Maintenance of soil fertility is an important ecosystem service as it is necessary for overall agricultural productivity. Table 1 shows the ranges of important soil fertility indicators such as SOC, TN, pH, exchangeable bases and sand for the site. The soils of Lushoto have high variability, with pH ranging from 4.4 to 7.8 and exchangeable bases ranging from 37 to 408 mmolc kg−1 (Table 1). About 38 % of the topsoil samples were at or below a critical level for exchangeable bases of 80 mmolc kg−1. It will be important to assess the impact of particular management strategies on each of these soil fertility indicators, as even woodland and forests are impacted by human activities, through charcoal production, firewood collection and grazing. In a soil survey conducted in 2006, the authors reported high variability in soil nutrient status (e.g., pH and exchangeable bases), and approximately 90 % of the soils in the region reported to be deficient in phosphorus, while N deficiency was reported in ~73 % of the soils (Ndakidemi and Semoka 2006). They also observed high variation in SOC, but did not analyze the effects of management on SOC.

Table 1 Soil variables in top and sub soil samples (n = 320)

Effects of cultivation on carbon

There is a strong effect of cultivation on SOC overall in the study area, with cultivation resulting in significantly lower SOC content in both top- and sub-soil (p < 0.025; Fig. 3), based on a linear mixed effects models with random effects at cluster and plot levels. Variance is higher between clusters than within clusters, highlighting the importance of landscape-level sampling approach used in this study. Cultivated plots (n = 105) had mean topsoil SOC of 30.1 g kg−1, while non-cultivated plots (n = 55) had 71 g SOC kg−1 on average. As shown in Fig. 3, cultivation not only leads to lower SOC but also decreases the variability in SOC in both top- and subsoil.

Fig. 3

Boxplots showing the variability of SOC in cultivated top- (n = 105) and sub-soil (105) for and non cultivated top- (n = 55) and sub-soil (n = 55). The dashed vertical line shows mean topsoil organic carbon content in uncultivated plots (71.0 g kg−1), while the dotted vertical line shows mean topsoil organic carbon content in cultivated plots (30.6 g kg−1)

These results show that current cultivation practices are leading to sharp declines in SOC in Lushoto, and interventions need to focus on practices that increase SOC in order to improve the capacity of the soil ecosystem to provide the supporting and provisioning services, including agricultural productivity and the adaptive capacity of the farming systems in general. While it is not entirely surprising that cultivation decreases SOC, it is surprising that Lushoto soils have lost ~50 % of the carbon compared to semi-natural areas in the study site. Forested soils had high overall carbon (up to 150 g kg−1), due to high biomass production as well as well aggregated, highly weathered soils that protect the SOC. However, once cleared, processes of land degradation, such as soil erosion, and general mining of the soil through non-replenishing agricultural practices, lead to an overall decline in SOC. This has important implications for the long-term sustainability of these systems, including the effect on other soil fertility parameters.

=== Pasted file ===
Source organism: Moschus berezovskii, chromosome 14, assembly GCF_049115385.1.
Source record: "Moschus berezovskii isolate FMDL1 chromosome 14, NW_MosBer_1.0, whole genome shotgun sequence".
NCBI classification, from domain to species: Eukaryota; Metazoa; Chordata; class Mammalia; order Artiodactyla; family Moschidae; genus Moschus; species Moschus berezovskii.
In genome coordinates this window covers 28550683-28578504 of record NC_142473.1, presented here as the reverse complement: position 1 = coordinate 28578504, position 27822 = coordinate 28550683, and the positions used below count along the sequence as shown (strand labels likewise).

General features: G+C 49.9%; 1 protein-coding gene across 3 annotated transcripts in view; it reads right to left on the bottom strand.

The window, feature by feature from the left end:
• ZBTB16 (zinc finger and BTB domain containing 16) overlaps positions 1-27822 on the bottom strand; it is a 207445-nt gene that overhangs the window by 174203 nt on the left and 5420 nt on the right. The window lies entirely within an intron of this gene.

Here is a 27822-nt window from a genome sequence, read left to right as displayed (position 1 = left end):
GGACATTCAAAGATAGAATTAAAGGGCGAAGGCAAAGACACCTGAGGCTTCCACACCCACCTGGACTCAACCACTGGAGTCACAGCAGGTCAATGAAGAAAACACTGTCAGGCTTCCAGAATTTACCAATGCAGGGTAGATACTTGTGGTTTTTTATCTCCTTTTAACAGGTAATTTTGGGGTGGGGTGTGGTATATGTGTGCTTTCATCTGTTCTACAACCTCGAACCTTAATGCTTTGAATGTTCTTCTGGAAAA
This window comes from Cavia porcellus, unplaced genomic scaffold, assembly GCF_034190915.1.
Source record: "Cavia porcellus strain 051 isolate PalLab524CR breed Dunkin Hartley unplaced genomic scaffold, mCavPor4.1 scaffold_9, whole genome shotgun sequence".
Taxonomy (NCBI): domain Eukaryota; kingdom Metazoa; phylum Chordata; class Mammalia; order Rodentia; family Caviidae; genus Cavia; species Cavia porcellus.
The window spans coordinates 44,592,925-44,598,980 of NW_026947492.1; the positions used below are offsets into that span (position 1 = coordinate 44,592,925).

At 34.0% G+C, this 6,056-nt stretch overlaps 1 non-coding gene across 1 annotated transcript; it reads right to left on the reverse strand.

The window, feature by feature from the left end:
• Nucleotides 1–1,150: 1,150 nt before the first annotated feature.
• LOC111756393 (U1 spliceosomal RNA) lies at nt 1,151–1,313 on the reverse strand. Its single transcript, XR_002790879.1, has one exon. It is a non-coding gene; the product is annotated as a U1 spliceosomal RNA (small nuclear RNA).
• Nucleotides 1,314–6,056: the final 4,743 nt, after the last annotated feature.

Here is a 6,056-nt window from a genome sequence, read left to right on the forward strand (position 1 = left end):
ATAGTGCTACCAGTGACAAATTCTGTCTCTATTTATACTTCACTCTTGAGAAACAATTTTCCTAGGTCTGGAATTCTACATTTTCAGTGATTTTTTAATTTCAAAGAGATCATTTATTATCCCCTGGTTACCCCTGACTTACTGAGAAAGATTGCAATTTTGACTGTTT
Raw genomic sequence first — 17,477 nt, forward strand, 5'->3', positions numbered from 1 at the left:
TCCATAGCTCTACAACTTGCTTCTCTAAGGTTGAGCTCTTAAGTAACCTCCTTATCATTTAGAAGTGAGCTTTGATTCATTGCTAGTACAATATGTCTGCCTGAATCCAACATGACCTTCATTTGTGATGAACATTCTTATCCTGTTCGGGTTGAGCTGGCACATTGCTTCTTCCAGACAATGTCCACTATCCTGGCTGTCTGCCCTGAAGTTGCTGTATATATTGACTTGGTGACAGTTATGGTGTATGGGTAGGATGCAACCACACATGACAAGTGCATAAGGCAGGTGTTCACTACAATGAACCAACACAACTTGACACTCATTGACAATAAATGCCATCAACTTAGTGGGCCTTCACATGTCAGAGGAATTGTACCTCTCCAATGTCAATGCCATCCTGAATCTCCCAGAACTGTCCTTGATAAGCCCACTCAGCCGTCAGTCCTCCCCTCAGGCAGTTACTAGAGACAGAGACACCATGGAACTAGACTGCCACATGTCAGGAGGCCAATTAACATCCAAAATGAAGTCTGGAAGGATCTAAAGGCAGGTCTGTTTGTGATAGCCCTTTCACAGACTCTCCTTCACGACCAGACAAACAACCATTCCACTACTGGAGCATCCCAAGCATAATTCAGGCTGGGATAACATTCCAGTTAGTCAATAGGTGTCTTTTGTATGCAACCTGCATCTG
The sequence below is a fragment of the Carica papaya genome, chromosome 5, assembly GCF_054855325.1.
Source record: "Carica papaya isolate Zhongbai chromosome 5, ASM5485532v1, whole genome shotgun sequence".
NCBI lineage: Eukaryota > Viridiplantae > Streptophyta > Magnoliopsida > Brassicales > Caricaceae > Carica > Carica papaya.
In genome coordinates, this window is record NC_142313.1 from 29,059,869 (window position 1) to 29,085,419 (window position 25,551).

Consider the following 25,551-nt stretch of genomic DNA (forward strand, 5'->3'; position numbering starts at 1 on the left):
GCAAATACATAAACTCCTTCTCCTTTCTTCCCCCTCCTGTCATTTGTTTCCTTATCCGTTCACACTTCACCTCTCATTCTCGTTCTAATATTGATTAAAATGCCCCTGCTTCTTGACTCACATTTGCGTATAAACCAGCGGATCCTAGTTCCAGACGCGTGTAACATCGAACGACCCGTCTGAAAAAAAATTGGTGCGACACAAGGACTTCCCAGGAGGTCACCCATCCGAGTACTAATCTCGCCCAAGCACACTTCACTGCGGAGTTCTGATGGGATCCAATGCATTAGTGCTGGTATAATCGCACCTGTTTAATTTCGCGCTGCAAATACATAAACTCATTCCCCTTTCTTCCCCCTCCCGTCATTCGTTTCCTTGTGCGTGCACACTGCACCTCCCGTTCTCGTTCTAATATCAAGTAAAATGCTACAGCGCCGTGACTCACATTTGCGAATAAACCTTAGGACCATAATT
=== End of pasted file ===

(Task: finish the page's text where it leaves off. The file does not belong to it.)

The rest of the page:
Effects of SOC on other soil properties

SOC influences many soil properties such as aggregate stability, water holding capacity, TN, cation exchange capacity (CEC) and pH. In addition, there is often a strong correlation between SOC and TN in soils, which allows one to make inferences about soil TN based on SOC. As shown in Fig. 4, the relationship between OC and TN is almost linear in both cultivated (1) and non-cultivated (0) plots in the Lushoto landscape. As SOC increases, so does TN content. It has been suggested that a threshold value of 0.2 % N can be used for assessing agricultural productivity. When we applied this threshold to the soils sampled in the study area, 34 % of topsoil in cultivated plots were deficient while less than 0.4 % of topsoil in non-cultivated plots were deficient of N.

Fig. 4

Relationship between soil organic carbon and total nitrogen in cultivated (1) and non cultivated (0) plots

Cultivation also affects C:N of the soil. Our data show that the C:N in cultivated plots was lower than in non-cultivated plots, with a mean of 10.7 (min = 7.4 and max = 13.9) and to 12.0 (min = 7.1 and max = 16.4), respectively (Fig. 4). The average C:N for top- and sub-soil samples combined (n = 320) in this study area was 11.1. Depletion of SOC tends to lead to lower C:N ratios due, in part to increased rates of soil organic matter oxidation through soil tillage activities, which physically break down the soil organic matter and increases aeration which favor degraders such as aerobic microbes. Land clearing for cultivation also removes perennial vegetation and reduces overall inputs of SOC to the soil. These data indicate the importance of maintaining SOC in the soil in order to improve overall soil fertility.

Effects of trees on SOC